The Street tends to be way off on its Macau estimates for a variety of reasons. Direct play is an important missing variable in their models.
Direct play is better than junket play. That is a fact for the Macau operator. If Wynn Macau/Encore could convert the 85% of its VIP business that is junket-related to direct play, it would result in an incremental $280-325 million in EBITDA. Obviously, if it was that easy, a smart guy like Steve Wynn would’ve already done that. The point is there is a lot of margin out there to capture given the 0.4% to 0.5% spread between the junket commission rate and the direct player rebate.
With the opening of the predominately direct play Encore, Wynn is poised to grow its direct play business from 10% to 13%. That number should grow over time as should Wynn’s margins. Wynn still falls behind LVS in terms of direct play market share but directionally, Wynn (thanks to Encore) and MPEL are moving higher while LVS’s share is declining. LVS share should ramp back up when Lots 5 and 6 finally open. The following chart details direct play market share by company.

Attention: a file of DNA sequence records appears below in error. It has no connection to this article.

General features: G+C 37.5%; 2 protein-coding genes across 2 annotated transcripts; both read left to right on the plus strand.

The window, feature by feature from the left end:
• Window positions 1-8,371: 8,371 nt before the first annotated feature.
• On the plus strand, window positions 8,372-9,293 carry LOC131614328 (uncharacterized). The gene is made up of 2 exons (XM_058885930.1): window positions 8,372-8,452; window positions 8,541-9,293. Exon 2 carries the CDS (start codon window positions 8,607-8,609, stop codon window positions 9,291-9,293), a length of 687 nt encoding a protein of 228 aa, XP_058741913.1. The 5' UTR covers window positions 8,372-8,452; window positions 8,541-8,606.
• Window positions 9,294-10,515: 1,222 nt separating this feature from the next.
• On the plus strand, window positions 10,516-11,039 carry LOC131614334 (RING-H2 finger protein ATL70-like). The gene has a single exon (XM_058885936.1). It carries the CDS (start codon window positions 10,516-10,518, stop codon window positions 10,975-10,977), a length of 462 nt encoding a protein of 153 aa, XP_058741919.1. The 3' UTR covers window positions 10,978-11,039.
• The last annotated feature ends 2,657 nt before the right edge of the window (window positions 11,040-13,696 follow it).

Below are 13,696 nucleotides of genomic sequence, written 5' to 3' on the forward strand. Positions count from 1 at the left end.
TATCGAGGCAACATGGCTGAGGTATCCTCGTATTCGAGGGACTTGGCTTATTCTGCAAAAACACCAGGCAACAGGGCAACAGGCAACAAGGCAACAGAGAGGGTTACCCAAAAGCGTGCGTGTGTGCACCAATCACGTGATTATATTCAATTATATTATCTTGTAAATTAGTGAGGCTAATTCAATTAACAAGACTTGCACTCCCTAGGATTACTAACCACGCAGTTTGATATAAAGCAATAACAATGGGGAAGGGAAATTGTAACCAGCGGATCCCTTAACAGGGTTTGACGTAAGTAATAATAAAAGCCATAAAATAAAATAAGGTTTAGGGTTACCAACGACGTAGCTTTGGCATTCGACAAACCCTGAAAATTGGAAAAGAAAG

To look from a different perspective, we also track the amount of direct play volume as a percentage of total Rolling Chips (VIP volume). LVS remains the market leader here but MPEL and Wynn look like they have the most to grow.
Direct play is an important factor in determining margins in Macau which is why the Street seems to be consistently off in projecting EBITDA. Other important details that some on the Street fail to model separately are Mass vs VIP, both volume and hold, and junket commission rates.